Students who mentioned negative experiences cited microaggressions and thoughtlessness, like hearing the pejorative “faggot” dropped regularly in conversation or being made to feel like a fraternity’s “token gay” potential new member during recruitment.
Community and future efforts
Right now, Bosch is working to further the connection between Elon and the surrounding area. He’s building relationships with queer-straight alliances at local high schools and spearheading community events like Alamance Pride. And the rest of the LGBTQIA leadership team (Dana Carnes, Paul Geis and Jennifer Fry) is working alongside Bosch to implement the school’s 3-year Strategic Plan for LGBTQIA Inclusion.
“Although the ranking is really exciting, it is also important to remain critical,” Carnes said. “It’s also important to look at the self-reported experiences of LGBTQIA Elon students, faculty and staff and ensure our ranking aligns with their lived experiences.”
But the heart of the problem seems to have less to do with administrative initiatives than with making the community members more openly identifiable to one another — at least according to students.
“An idea me and my friends were talking about was like, we wish everyone wore a bracelet. So you would just be notified like, ‘Hey, I’m bi,’ or ‘Hey, I’m lesbian,’” Mazzola said. “A different color bracelet to signify that you’re a part of the gay community and this is what you identify as.”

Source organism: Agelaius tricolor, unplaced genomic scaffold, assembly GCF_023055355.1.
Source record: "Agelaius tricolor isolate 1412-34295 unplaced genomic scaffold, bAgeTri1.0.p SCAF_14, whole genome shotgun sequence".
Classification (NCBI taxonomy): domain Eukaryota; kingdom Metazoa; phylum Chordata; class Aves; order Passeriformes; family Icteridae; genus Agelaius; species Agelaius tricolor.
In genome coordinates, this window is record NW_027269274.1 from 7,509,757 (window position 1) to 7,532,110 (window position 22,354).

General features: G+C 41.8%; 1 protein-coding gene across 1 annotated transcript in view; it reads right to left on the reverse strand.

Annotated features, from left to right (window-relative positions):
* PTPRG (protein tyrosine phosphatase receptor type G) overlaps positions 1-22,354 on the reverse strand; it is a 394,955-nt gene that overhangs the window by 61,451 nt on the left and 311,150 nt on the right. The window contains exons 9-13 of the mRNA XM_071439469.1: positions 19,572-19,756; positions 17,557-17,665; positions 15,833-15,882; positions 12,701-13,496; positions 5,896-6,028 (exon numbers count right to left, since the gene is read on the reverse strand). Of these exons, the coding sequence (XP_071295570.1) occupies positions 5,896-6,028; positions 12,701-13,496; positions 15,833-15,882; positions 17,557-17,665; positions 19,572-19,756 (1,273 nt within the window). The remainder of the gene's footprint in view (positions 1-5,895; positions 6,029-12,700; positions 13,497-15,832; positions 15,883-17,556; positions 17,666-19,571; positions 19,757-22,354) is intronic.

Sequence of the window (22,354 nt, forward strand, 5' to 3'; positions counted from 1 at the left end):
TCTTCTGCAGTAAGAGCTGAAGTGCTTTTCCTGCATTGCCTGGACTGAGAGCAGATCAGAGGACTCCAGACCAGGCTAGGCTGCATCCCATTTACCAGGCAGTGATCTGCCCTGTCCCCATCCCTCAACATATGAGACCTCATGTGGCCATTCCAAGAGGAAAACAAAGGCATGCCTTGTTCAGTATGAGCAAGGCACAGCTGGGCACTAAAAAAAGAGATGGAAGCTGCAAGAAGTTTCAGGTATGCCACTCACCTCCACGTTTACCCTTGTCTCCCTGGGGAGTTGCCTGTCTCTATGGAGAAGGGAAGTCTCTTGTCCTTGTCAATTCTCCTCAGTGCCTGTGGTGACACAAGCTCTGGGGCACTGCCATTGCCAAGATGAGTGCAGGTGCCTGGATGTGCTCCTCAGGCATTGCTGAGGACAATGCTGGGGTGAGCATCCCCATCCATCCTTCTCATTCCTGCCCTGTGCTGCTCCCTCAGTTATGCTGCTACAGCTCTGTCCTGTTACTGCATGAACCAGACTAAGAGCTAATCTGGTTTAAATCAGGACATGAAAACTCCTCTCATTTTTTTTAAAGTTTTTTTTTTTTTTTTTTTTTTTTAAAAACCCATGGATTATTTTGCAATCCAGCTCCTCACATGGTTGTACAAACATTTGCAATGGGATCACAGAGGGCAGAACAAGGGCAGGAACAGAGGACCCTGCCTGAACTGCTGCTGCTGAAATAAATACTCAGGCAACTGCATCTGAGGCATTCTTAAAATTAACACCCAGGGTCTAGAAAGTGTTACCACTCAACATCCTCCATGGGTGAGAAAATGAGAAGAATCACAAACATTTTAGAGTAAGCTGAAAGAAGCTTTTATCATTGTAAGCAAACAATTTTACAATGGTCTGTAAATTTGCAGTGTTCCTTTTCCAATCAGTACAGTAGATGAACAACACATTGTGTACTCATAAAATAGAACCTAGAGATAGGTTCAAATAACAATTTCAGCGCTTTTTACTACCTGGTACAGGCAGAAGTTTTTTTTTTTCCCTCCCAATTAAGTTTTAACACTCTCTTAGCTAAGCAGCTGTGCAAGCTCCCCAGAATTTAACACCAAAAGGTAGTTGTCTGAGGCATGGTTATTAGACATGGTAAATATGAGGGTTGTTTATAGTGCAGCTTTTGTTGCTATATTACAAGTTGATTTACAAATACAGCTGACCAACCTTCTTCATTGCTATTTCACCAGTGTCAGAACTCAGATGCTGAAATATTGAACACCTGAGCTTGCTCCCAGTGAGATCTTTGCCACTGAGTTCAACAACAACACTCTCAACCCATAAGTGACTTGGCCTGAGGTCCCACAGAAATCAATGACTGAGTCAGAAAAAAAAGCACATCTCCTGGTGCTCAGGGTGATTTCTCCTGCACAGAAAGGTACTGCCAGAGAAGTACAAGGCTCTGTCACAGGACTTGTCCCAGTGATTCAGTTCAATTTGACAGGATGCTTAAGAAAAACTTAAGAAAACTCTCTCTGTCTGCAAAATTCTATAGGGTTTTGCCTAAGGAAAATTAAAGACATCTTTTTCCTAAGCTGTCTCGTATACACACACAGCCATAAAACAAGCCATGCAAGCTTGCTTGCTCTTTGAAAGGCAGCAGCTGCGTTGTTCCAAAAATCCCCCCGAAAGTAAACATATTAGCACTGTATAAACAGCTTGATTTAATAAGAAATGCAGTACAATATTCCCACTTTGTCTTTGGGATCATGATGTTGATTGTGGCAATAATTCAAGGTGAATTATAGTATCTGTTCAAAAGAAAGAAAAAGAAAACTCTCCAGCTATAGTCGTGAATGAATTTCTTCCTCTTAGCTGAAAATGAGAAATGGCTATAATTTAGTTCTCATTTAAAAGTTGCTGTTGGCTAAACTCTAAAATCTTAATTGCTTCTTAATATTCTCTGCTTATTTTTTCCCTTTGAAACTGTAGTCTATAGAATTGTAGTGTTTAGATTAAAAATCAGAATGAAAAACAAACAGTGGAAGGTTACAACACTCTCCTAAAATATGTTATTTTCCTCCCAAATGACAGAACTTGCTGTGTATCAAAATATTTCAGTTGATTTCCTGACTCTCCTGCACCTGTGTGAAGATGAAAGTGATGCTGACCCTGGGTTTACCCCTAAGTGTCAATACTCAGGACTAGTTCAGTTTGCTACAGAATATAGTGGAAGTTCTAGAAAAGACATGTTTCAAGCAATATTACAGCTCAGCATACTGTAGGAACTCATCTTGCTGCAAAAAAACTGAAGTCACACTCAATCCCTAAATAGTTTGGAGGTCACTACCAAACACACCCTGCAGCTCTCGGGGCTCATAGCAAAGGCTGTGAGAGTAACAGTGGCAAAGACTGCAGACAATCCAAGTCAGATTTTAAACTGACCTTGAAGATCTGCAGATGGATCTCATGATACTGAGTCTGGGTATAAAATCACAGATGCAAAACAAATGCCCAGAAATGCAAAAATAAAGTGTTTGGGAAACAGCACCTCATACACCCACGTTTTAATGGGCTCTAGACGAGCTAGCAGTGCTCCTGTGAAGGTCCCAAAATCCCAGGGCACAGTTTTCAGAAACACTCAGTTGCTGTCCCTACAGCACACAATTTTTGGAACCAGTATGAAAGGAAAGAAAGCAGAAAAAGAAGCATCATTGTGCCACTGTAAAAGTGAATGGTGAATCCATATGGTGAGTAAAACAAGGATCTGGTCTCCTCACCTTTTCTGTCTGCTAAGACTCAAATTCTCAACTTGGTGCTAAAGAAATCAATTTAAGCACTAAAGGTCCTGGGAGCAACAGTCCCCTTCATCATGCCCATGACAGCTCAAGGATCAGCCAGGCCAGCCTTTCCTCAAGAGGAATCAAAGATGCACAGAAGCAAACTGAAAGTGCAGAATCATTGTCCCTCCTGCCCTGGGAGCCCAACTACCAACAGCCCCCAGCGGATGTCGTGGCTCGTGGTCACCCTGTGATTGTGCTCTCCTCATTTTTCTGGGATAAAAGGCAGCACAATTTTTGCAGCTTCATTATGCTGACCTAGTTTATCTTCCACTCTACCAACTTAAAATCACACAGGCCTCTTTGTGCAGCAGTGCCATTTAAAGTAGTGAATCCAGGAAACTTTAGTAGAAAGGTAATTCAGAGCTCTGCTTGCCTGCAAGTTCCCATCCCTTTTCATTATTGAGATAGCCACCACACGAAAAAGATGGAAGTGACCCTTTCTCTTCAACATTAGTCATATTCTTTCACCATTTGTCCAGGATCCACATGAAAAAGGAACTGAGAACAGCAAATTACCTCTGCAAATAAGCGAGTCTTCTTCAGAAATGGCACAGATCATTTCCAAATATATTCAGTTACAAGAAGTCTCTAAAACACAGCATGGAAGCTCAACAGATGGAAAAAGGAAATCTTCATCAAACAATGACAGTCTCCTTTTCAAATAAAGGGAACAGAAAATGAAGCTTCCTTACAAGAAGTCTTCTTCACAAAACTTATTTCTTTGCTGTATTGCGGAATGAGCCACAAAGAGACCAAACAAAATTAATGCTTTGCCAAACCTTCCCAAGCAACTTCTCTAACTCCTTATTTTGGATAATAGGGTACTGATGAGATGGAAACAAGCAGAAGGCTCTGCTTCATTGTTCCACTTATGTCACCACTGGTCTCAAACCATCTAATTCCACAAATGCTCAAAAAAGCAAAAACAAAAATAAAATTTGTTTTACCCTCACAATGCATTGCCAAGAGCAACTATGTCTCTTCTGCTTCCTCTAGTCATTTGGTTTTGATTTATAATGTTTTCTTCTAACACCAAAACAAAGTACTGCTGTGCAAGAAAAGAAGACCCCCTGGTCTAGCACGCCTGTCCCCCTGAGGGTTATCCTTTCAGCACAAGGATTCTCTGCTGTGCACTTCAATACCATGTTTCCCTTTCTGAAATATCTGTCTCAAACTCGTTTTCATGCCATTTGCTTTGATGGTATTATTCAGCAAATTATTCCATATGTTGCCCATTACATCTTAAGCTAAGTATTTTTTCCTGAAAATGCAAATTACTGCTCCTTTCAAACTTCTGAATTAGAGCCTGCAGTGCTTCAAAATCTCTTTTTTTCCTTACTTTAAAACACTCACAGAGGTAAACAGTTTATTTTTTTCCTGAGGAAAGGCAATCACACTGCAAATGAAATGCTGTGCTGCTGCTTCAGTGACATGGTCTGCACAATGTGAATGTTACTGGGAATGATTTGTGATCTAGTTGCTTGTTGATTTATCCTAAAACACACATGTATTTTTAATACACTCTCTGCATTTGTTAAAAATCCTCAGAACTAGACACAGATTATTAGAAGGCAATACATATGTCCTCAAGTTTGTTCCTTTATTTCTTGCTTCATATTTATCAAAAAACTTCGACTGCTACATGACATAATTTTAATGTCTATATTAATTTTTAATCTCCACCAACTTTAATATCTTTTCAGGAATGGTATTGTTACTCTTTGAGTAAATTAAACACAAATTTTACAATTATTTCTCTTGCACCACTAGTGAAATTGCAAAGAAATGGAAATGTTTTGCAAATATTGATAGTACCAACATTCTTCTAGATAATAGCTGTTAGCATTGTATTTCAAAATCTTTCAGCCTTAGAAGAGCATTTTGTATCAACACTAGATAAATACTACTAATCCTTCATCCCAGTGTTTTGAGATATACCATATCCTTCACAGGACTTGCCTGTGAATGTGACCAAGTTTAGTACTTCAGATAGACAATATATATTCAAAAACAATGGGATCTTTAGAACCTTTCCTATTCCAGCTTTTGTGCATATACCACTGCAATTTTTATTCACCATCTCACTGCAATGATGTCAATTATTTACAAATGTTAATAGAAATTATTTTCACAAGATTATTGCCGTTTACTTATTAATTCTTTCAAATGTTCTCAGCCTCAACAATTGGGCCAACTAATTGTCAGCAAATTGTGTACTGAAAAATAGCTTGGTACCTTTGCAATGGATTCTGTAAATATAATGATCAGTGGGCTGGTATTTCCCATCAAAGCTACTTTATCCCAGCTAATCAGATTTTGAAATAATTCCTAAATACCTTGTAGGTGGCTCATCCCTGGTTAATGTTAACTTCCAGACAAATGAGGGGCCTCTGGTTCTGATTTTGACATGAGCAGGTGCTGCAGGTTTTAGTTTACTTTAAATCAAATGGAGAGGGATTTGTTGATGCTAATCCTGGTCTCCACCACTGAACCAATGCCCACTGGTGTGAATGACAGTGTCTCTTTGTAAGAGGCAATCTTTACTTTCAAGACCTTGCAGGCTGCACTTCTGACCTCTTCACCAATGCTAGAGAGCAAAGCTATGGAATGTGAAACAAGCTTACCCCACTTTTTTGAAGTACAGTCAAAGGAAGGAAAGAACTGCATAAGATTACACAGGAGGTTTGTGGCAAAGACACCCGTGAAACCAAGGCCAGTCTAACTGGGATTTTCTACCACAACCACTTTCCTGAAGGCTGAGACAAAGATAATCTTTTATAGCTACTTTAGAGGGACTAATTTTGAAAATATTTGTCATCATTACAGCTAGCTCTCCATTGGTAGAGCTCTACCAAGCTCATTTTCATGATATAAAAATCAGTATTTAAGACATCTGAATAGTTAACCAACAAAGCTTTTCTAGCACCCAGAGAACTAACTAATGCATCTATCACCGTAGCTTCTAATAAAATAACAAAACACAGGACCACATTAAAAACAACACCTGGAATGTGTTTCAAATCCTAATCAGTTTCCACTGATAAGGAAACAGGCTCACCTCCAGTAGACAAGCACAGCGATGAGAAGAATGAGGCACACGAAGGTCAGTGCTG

Mazzola said that in jest, but there’s truth behind her statement. Students have expressed hesitation about living in the Gender and Sexuality Living and Learning Community, because they’re afraid of being immediately outed. Others have resorted to using dating apps like Tinder, Her and Grindr — a potentially safer and more discreet option — but often become dissuaded when the app users are more interested in “hooking up” than “hanging out.” Spectrum, Elon’s queer-straight alliance, seems to be the best option for students, but some can’t seem to fit the meetings into their busy schedules.
“There’s no gay places to go here like there are in the cities. There’s no gay bar, so everything is straight,” said Elon University senior Chris Battaglia. “And if a gay guy was in a city and he had his choice, he would go to a gay bar. So I feel like maybe gay people don’t have their first choice of going out here.”
The solution? Get a gay bar on campus. This suggestion, supported by many students, could be the perfect intersection of administrative effort and student input — the administration stepping in to give the students something they can’t manage on their own and the students helping the administration fill the holes in their current initiatives.
And, students say, this bar could go where the College Street Tap House currently is. Instead of renting out the former bar to students for events, the university could convert it to a safe social space for LGBTQIA students. This bar could serve as an alternative to the heteronormative fraternity parties that take up many Elon students’ weekends and could provide avenues for people in the community to meet and become friends.
“Just giving a more casual public space — sort of like Oak House is — would be really good,” said Elon University junior Justin Brown.But right now, the university LGBTQIA culture is still a work in progress. The leadership team will continue to implement Elon’s 3-year strategic plan, and students can keep advocating for changes like getting a gay bar on campus. Elon has made significant strides in the last few years, and Bosch said he hopes that each year, the culture will continue to improve.
“I would envision [Elon] to be so powerful, inclusive and connected that alumni who return in 10 years would say the same things they did at this year’s Homecoming, ‘As an LGBTQIA person at Elon, I have never felt as accepted as I do right now — this place has completely transformed,’ Bosch said.